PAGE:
History of The Royal Tunbridge Wells Pantiles
The elegant colonnaded walkway known as the Pantiles has become probably the most well known view of Royal Tunbridge Wells.
Once the playground of the gentry and royalty, the Pantiles in Tunbridge Wells remains a pleasant place to browse, shop, eat, drink and stroll.
The practice of drinking from natural cold springs for health reasons dates back to Roman times.
During the reign of Elizabeth I, this practice of taking the waters for health reasons grew in popularity amongst the nobility.
They would leave the Court travelling to the established Spa towns of Bath and Buxton seeking medicinal well- being.
Away from Court they took advantage of the opportunities provided to establish relationships with individuals from different social backgrounds to exchange ideas and opinions. Free from the restrictions of Court the concept of a holiday as we know it today was started.
The chance discovery by Lord North in 1606, who was returning to court in London after a three month stay in the country, of a Spring with distinctive reddish tinted mineral deposits lead to the development of the Pantiles and Royal Tunbridge Wells.
The First Royal Visit to Tunbridge Wells
The news of Lord North’s discovery spread around Court and in 1629 the first royal visitor to the Wells was Queen Henrietta Maria wife of King Charles 1, who stayed for six weeks.
As there was no accommodation available at that time, the Royal entourage camped on the Common. It was not until the latter part of the 17th century that the first permanent lodging houses were erected on Mount Sion including Jerningham House, Fairlawn House and Sion House.
With the royal seal of approval, Tunbridge Wells quickly became the most fashionable drinking spa near London. The close proximity to London meant it was less than one day’s journey.
The Beginnings of Tourism in Tunbridge Wells
Following the Royal visit, Dr Lodwick Rowzee, a physician from Ashford, published a paper on the medicinal qualities of the spring.
He established guidelines for the quantity of water that should be drunk and recommended starting with 2 ½ pints a day increasing to four times that amount during the course of a visit and reducing the amount when preparing to leave the Wells.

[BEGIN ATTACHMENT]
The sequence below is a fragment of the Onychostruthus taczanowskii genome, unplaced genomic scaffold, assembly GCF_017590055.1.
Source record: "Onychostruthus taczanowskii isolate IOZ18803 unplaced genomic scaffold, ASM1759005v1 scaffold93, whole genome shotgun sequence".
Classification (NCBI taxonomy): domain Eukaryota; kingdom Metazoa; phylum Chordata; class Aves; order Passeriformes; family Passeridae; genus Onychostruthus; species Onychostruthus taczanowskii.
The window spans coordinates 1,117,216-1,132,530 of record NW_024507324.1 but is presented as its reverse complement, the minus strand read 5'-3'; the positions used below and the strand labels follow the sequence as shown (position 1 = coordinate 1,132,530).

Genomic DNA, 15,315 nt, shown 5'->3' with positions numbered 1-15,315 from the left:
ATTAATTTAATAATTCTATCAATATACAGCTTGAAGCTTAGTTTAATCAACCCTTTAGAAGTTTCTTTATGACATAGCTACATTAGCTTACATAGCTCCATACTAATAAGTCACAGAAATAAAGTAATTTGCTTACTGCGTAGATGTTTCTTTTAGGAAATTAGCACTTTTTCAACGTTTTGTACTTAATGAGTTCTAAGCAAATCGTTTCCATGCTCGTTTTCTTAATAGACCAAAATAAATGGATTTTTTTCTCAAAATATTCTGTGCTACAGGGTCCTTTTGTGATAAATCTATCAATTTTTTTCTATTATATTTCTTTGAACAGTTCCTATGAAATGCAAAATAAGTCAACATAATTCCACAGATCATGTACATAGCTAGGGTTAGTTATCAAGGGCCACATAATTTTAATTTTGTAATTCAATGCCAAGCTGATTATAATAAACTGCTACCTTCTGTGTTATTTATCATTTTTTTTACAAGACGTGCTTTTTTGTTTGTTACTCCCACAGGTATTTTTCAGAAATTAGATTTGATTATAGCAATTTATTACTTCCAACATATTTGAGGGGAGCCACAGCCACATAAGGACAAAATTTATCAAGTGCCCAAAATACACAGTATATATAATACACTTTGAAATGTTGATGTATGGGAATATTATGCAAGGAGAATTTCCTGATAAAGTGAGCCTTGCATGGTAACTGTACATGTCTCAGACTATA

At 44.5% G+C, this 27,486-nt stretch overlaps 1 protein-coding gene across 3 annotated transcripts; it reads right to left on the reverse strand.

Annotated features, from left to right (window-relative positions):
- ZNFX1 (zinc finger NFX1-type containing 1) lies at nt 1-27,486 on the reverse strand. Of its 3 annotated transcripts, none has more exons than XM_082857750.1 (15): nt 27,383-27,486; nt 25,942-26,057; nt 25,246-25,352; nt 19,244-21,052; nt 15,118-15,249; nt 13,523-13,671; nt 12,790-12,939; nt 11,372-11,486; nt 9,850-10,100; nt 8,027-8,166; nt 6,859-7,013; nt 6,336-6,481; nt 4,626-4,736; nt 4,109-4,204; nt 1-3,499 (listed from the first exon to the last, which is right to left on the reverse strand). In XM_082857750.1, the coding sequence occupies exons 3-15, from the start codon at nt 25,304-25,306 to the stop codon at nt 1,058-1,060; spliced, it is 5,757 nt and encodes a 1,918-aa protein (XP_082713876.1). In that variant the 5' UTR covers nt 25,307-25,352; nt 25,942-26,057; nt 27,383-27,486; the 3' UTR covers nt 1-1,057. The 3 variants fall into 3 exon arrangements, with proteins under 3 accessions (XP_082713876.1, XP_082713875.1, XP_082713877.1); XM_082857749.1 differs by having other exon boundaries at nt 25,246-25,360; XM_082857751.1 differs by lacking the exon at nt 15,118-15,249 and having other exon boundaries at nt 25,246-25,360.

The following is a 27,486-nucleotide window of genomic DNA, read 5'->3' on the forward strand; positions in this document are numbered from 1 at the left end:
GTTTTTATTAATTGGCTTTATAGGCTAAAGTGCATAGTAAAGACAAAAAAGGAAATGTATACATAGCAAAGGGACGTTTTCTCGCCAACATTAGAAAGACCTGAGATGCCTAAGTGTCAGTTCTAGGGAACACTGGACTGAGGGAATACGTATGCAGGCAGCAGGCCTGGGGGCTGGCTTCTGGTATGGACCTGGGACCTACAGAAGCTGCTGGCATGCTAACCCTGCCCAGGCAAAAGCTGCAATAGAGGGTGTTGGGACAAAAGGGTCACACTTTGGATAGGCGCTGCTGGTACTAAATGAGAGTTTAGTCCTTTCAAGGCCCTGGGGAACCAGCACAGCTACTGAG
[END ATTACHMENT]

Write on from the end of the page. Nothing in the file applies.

After drinking the correct quantity of water the ladies would meet at a coffee house near Pink Alley, whilst the gentlemen visited the pipe house.
Dr Rowzee also recommended walking after taking the water and this became part of the daily ritual.
The green bank, which was located near the spring and known as the Upper Walk was raised and levelled. A double row of lime and elm trees were planted in order to provide shade for the ladies and gentlemen promenading on the Walks.
During its heyday in Georgian times, the 'Walks' became the perfect place to see and be seen.
Pleasure, Leisure and Scandal at the Spa in Tunbridge Wells
After the Civil War and the restoration of the monarchy, King Charles II and his Queen, Catherine of Braganza, came to Tunbridge Wells.
The presence of the Court attracted other visitors whose where primarily focused on the pursuit of pleasure rather than necessary medical activities.
The demand for entertainment and social amenities, together with the breakdown of rigid social barriers lead to a less formal atmosphere. It was at this time the Wells acquired its reputation as “les eaux de scandale”.
In 1698, Princess Anne, who was a frequent visitor to the Wells gave £100 to have the Upper Walk paved after her son, the Duke of Gloucester slipped and fell whilst playing.
When she returned the following year nothing had been done and she left never to return. Eventually the Walks were paved with Pantiles these were clay tiles that were baked in a pan.
In 1735 Richard Beau Nash established himself as Master of Ceremonies during 'the season'. He did this by establishing a code of behaviour that everybody was expected to follow.
The day would start by drinking the waters, this was followed by breakfast and attendance at Chapel. The rest of the morning was taken up by such activities as walking or riding in the surrounding countryside.
After dinner visitors were seen strolling on the Pantiles in formal dress before attending the Balls that were held in the Assembly Rooms.
The Pantiles today
The Pantiles with its many building dating from the 18th and 19th centuries is a very attractive and stylish part of Royal Tunbridge Wells.
It is home to a fascinating variety of small specialist independent shops, art galleries and open-air cafés, restaurants and bars.
An entertaining and varied programme of regular events, including a free Jazz Festival on Thursday evenings from June to September, the Food Festival and a fortnightly Farmers' and Craft Market, are all held on the Pantiles.
The Chalybeate Spring is situated at the northern end of the Pantiles and you can also find the Tourist Information Centre in the Corn Exchange building which is close by.
The 281 Shopper Hopper bus only costs £1 to take you up the hill to other parts of the town and the ticket is valid all day!